Before nationality

Being Japanese from antiquity to Meiji

By William Wetherall

First posted 1 April 2006
Last updated 1 January 2008

Under revision

Ancient past 6th century | 7th century | 8th century | 9th century
Recent past 17th century | 18th century | 19th century

Ancient past

Humans, like other animals, propagate through sexual contact. Survival of the human race, and of any socially organized population within it, hinges on the ability of individuals, families, clans, nations, and regional populations to commingle in economic and other territorial activities that ultimately involve sexual union and mixture. Knowledge of neighboring communities, and the ability to cross rivers, mountains, and seas to reach them, result in sexual contact concomitant either with battle, conquest, and occupation, or with diplomacy, commerce, and trade.

Japan's population, too, is the product of migration and sexual commingling over many millennia. All people now living on the extensive group of islands now called Japan are the products of encounters between settled and new migrants. They even face the same social status problems their ancestors faced, though present-day legal solutions may somewhat differ.

History shows that the human condition has not changed very much over the past fifteen centuries. The legal status of a child born in the 6th century to an Mimana (Imna) woman who had sexual relations with a Yamato man, was about as uncertain as that of a baby born in the 20th century to a Filipina hostess who has slept with a Japanese businessman.


6th century

For roughly two centuries, from AD 362 to 562, according to Yamato legends of uncertain dating and credibility, Yamato armies were involved in civil wars on the Korean peninsula. The Yamato court mounted some of its military and diplomatic operations from a foothold in Imna (Mimana), a small Korean territory wedged between the kingdom of Kudara (Paekche) on the southwestern quadrant of the peninsula, and the kingdom of Shiragi (Silla) on the southeastern quadrant. The kingdom of Kokuri (Koguryŏ) was to the north. The Yamato stronghold appears to have been between present-day Pusan and Masan, across the Korean straits from the Fukuoka area of Kyushu, on a line with the island of Tsushima.

There was great domestic turmoil on the islands as Yamato clans fought one another for the right to control imperial warehouses and treasuries, and Yamato princes plotted against each other over imperial succession. Survivors of these rivalries busied themselves with the subjugation of indigenous non-Yamato tribes like the Hayato, Kumaso, and Ezo, and with the complex politics of intrigue on the Korean peninsula, where Yamato and Korean generals and governors sometimes changed their loyalties and rebelled.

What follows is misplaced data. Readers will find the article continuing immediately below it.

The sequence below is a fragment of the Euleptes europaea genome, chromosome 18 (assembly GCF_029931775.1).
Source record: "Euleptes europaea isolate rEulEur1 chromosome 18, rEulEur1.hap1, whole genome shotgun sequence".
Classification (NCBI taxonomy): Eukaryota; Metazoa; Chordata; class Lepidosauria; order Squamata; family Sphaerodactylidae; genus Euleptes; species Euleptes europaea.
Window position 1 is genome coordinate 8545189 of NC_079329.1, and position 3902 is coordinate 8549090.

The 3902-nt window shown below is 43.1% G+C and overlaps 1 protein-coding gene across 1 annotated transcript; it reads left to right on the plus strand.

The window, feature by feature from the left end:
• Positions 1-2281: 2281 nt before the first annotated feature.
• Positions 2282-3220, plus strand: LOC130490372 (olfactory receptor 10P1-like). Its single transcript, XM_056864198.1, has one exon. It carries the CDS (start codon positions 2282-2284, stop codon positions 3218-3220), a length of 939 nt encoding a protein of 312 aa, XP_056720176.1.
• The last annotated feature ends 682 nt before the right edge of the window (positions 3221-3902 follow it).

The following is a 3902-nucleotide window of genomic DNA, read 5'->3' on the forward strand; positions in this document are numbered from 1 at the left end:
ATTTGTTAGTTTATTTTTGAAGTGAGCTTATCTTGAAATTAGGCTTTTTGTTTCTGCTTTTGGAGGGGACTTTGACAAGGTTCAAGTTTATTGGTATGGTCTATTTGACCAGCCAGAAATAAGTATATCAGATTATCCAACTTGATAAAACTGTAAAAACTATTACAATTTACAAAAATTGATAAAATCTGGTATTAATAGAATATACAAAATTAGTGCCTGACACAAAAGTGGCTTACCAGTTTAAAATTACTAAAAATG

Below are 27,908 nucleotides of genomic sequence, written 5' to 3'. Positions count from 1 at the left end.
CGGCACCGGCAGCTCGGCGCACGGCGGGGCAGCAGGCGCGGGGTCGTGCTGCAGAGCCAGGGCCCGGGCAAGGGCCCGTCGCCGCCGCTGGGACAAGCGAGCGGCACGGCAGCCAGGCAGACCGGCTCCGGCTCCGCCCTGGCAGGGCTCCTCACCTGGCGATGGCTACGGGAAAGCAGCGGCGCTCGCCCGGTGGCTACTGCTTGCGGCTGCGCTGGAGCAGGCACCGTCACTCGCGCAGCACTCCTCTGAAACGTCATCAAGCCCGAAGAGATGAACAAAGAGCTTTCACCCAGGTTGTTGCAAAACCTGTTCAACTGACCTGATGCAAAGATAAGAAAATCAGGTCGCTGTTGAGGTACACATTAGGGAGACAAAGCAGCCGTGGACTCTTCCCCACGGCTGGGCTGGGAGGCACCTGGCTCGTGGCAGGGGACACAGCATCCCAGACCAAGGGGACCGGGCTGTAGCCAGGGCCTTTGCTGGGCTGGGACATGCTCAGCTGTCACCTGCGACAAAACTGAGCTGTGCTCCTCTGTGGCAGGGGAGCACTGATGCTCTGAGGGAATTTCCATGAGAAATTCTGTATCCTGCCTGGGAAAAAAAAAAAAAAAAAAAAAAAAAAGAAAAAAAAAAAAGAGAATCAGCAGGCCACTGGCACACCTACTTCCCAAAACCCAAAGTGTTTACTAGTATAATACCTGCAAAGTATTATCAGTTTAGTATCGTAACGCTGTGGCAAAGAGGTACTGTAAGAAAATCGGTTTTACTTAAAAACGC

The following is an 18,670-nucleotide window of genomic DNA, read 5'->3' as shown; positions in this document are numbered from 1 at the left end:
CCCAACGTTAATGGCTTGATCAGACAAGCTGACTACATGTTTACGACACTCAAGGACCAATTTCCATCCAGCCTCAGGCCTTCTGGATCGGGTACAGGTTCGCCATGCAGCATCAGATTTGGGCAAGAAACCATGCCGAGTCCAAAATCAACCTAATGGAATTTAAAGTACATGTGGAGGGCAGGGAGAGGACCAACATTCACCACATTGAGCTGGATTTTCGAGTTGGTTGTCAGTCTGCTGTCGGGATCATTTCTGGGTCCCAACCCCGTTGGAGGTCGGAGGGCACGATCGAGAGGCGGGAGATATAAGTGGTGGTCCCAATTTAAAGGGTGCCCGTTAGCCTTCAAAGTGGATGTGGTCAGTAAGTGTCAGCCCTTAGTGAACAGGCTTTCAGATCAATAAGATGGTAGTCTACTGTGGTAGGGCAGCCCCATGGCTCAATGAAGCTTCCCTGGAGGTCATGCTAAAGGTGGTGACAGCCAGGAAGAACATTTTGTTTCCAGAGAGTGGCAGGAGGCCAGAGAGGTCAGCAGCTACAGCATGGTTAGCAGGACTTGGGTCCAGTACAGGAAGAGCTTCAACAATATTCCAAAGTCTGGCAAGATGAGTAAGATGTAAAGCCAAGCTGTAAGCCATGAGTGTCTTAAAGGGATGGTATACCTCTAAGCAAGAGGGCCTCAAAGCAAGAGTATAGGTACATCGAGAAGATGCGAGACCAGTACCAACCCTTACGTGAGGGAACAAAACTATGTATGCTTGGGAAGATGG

Over the centuries leading up to this period, large numbers of people seem to have migrated from the peninsula to the islands (Source Kazuro Hanihara, "Estimation of the Number of Early Migrants to Japan: A Simulative Study", Jinruigaku zasshi [Journal of the Anthropological Society of Nippon], Vol. 95, No. 3 (July 1987), pp. 391-403).

Some clans on both sides of the Korean straits must have been related, either through recent marriage or ancestrally. During the period that Yamato forces were active on the peninsula, many people, though probably mainly men, also crossed from the islands to the peninsula. Conjugal and other sexual relations between people from the islands and peninsula people, but especially between Yamato men and Korean women, seem to have been common enough to cause concern about the status of their offspring.

According to the Nihon shoki, a Yamato chronicle completed in 720, there was considerable unrest in Mimana (Imna), due to the misgoverning of Kena no Omi, a Yamato commander posted to the territory by Emperor Keitai. A 530 notice charges Kena no Omi with dereliction of duty. In particular, he is accused of aggravating the civil problem of determining the status of the offspring of Yamato and Mimana people, as follows (my translation).

It happens that Yamatoans and Mimanans [Imnans] often produce children, disputes [concerning of such offspring] are difficult to settle, and from the beginning there have not been any competent rulings.

Yamatoans reflects Yamatohito, the Yamato reading of characters that today would be read "Nihonjin" [Japanese] in Sino-Japanese.

Mimanans reflects 任那人, read either "Mimana no hito" [people of Mimana] or "Mimanabito" [Mimanans] in Yamato. The Sino-Korean reading of 任那 is Imna.

See 530 Status of Kara child for a full translation of this account, the original texts, a Yamato translation, another translation, and sources.

Kena no Omi is said to have enjoyed submitting people involved in such disputes to an ordeal by boiling water that was supposed to scald only those who were lying. Many people died from the burns. The Nihon shoki also states that Kena no Omi killed Natori and Shifuri, the Korean children [Karako] of a man named Kibi.